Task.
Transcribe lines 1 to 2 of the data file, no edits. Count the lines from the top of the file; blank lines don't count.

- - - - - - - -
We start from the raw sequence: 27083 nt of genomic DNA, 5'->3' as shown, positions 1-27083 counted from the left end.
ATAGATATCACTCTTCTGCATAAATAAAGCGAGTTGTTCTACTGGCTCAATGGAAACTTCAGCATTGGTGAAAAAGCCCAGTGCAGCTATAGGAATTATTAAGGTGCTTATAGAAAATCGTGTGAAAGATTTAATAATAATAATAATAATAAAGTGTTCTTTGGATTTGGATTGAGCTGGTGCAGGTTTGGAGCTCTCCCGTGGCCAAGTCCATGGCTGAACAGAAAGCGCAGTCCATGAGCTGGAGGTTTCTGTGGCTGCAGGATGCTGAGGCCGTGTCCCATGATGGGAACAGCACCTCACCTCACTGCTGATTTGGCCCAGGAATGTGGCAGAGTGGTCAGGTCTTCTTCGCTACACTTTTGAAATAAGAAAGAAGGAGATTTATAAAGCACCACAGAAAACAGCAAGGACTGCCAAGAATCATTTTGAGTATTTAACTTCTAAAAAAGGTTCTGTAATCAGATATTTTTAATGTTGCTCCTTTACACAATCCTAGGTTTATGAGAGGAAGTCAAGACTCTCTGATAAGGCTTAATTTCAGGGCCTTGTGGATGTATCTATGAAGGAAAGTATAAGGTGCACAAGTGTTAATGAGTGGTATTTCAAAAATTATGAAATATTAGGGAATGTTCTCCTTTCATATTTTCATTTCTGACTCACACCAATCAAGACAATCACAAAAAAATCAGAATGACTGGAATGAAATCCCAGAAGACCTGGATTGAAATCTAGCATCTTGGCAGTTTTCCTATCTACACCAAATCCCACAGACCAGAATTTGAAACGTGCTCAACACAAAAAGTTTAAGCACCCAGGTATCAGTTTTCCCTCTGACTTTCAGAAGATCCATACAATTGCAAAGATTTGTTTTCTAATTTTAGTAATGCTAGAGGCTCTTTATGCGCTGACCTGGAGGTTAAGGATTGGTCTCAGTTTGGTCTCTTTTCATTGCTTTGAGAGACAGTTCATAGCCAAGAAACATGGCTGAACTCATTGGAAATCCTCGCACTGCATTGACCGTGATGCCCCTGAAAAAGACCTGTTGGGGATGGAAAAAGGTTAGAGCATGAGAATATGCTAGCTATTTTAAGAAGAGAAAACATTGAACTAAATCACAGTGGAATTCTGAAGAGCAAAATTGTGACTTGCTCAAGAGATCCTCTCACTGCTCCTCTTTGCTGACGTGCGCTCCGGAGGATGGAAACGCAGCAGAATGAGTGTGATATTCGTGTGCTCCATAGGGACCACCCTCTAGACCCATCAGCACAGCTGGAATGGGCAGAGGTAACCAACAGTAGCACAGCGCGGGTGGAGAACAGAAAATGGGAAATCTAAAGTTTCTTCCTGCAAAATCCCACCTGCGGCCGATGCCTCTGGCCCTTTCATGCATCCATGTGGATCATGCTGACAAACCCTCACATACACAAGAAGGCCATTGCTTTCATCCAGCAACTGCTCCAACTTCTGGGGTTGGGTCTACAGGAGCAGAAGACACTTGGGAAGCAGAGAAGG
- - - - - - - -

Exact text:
We start from the raw sequence: 27083 nt of genomic DNA, 5'->3' as shown, positions 1-27083 counted from the left end.
ATAGATATCACTCTTCTGCATAAATAAAGCGAGTTGTTCTACTGGCTCAATGGAAACTTCAGCATTGGTGAAAAAGCCCAGTGCAGCTATAGGAATTATTAAGGTGCTTATAGAAAATCGTGTGAAAGATTTAATAATAATAATAATAATAAAGTGTTCTTTGGATTTGGATTGAGCTGGTGCAGGTTTGGAGCTCTCCCGTGGCCAAGTCCATGGCTGAACAGAAAGCGCAGTCCATGAGCTGGAGGTTTCTGTGGCTGCAGGATGCTGAGGCCGTGTCCCATGATGGGAACAGCACCTCACCTCACTGCTGATTTGGCCCAGGAATGTGGCAGAGTGGTCAGGTCTTCTTCGCTACACTTTTGAAATAAGAAAGAAGGAGATTTATAAAGCACCACAGAAAACAGCAAGGACTGCCAAGAATCATTTTGAGTATTTAACTTCTAAAAAAGGTTCTGTAATCAGATATTTTTAATGTTGCTCCTTTACACAATCCTAGGTTTATGAGAGGAAGTCAAGACTCTCTGATAAGGCTTAATTTCAGGGCCTTGTGGATGTATCTATGAAGGAAAGTATAAGGTGCACAAGTGTTAATGAGTGGTATTTCAAAAATTATGAAATATTAGGGAATGTTCTCCTTTCATATTTTCATTTCTGACTCACACCAATCAAGACAATCACAAAAAAATCAGAATGACTGGAATGAAATCCCAGAAGACCTGGATTGAAATCTAGCATCTTGGCAGTTTTCCTATCTACACCAAATCCCACAGACCAGAATTTGAAACGTGCTCAACACAAAAAGTTTAAGCACCCAGGTATCAGTTTTCCCTCTGACTTTCAGAAGATCCATACAATTGCAAAGATTTGTTTTCTAATTTTAGTAATGCTAGAGGCTCTTTATGCGCTGACCTGGAGGTTAAGGATTGGTCTCAGTTTGGTCTCTTTTCATTGCTTTGAGAGACAGTTCATAGCCAAGAAACATGGCTGAACTCATTGGAAATCCTCGCACTGCATTGACCGTGATGCCCCTGAAAAAGACCTGTTGGGGATGGAAAAAGGTTAGAGCATGAGAATATGCTAGCTATTTTAAGAAGAGAAAACATTGAACTAAATCACAGTGGAATTCTGAAGAGCAAAATTGTGACTTGCTCAAGAGATCCTCTCACTGCTCCTCTTTGCTGACGTGCGCTCCGGAGGATGGAAACGCAGCAGAATGAGTGTGATATTCGTGTGCTCCATAGGGACCACCCTCTAGACCCATCAGCACAGCTGGAATGGGCAGAGGTAACCAACAGTAGCACAGCGCGGGTGGAGAACAGAAAATGGGAAATCTAAAGTTTCTTCCTGCAAAATCCCACCTGCGGCCGATGCCTCTGGCCCTTTCATGCATCCATGTGGATCATGCTGACAAACCCTCACATACACAAGAAGGCCATTGCTTTCATCCAGCAACTGCTCCAACTTCTGGGGTTGGGTCTACAGGAGCAGAAGACACTTGGGAAGCAGAGAAGG